Back before Curious Corvid existed, I decided to self-publish. I had absolutely no idea what I was doing or where to even start. It was an exciting, fast paced action story – or at least that is how it felt.
Now that I have come out the other side and turned it into a full-fledged business, I am not too proud to say I made a lot of mistakes in the beginning, most because I just didn’t know any better. Research is important and as you go, you will see that every self-published person has their own personal preference. It’s a matter of taking what you do know, navigating what you don’t know and kind of blending it all together into something that works for your journey.
In the spirit of community and personal growth, I would like to share with you some things I have learned in my writing journey. I am still learning and probably always will be, but that’s the beauty of it all. Things will never get old!
“Write for the right reasons – ie yourself.” - Kerry Wilkinson
Before self-publishing, I did investigate traditional publishing. That is what writers do, yes? We, emblazoned with the fire of a pen (or handy cell phone notepad), write a piece so stirring that it will melt a hole in the publisher’s desk.
Or at least, that is how I felt. My first run in with a publishing company was a vanity press. I would have been sucked in had it not been for a lengthy article on pending lawsuits I stumbled across on Google. Vanity presses are not created equal but a key tell of a vanity press is ‘packages’ you are required to buy in order to publish your book.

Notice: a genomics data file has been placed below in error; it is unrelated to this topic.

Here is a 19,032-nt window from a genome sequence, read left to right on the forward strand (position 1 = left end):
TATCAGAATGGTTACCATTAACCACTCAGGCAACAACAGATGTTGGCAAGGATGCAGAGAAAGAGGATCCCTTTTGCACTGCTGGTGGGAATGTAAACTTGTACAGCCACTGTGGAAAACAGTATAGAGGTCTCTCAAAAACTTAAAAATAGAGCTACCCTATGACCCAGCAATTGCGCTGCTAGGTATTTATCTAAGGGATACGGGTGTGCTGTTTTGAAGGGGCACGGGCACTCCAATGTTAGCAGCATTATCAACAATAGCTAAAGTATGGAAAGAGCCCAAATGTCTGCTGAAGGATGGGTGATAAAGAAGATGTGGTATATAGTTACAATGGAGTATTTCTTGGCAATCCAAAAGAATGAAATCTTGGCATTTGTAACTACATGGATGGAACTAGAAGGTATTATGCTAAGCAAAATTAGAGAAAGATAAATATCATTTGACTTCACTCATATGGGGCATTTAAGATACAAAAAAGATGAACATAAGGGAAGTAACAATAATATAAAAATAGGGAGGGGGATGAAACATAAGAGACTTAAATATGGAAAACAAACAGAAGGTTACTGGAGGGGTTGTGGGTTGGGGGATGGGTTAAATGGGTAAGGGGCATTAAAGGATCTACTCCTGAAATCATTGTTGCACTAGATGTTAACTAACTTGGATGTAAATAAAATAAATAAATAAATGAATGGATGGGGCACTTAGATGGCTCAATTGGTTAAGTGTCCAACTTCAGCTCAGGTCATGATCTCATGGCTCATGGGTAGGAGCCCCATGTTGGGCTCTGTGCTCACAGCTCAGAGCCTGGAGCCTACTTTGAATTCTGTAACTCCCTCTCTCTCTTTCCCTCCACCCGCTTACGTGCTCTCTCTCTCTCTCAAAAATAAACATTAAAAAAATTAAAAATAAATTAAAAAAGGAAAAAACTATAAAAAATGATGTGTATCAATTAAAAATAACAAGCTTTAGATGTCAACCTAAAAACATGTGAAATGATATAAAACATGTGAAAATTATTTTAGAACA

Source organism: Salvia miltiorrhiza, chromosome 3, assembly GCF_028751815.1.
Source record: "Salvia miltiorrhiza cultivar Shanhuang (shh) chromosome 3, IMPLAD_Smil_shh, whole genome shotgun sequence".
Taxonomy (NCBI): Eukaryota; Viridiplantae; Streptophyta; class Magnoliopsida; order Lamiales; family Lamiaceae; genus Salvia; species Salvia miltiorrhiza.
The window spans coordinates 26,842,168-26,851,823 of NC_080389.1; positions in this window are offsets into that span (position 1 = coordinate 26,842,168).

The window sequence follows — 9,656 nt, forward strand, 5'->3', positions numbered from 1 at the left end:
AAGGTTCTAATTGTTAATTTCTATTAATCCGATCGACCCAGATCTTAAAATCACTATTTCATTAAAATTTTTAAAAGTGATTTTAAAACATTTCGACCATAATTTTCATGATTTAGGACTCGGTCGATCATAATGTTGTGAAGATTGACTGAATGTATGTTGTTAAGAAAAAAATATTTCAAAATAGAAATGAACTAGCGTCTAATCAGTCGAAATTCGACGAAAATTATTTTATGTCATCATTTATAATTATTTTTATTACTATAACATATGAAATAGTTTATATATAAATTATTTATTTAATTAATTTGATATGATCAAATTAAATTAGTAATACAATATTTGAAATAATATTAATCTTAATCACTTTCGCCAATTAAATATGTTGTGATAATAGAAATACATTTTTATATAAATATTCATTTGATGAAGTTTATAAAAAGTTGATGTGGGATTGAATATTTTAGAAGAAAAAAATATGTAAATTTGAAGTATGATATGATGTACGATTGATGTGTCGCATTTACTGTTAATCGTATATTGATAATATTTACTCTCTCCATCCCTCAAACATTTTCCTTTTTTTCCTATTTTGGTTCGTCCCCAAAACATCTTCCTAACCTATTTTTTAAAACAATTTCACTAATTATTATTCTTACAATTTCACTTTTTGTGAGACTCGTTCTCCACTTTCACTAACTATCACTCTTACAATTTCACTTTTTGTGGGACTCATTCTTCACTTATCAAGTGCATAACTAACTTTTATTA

These can cost hundreds or even thousands of dollars. Vanity presses offer special marketing and expertise that make it sound like a real steal. But there are some downsides.
Many writers starting out cannot afford that kind of investment. In traditional publishing, the company invests in your book upfront without a cost to the author and that is why you receive royalties. Depending on what you are writing, it can take the author a long time to make back their initial investment making it harder to keep publishing books.
Vanity presses may not always specialize in a genre or theme. This means that they likely publish a huge variety of books making it harder for you to reach your target audience. I’ve seen some vanity presses that publish everything from cookbooks to fantasy fiction!
Always be thorough in your research for publishers. Vanity or not, presses are not created equal and they should have the goods to back up their promises. Your press should reflect your aesthetic or genre and be as passionate about your project as you are.
“For a long time now, self-publishing has been dismissed as an act of vanity – mainly by frightened executives in publishing houses, who hold up terrible examples of self-published works and say ‘See? This is why we exist.’” - Hugh Howey
As for tr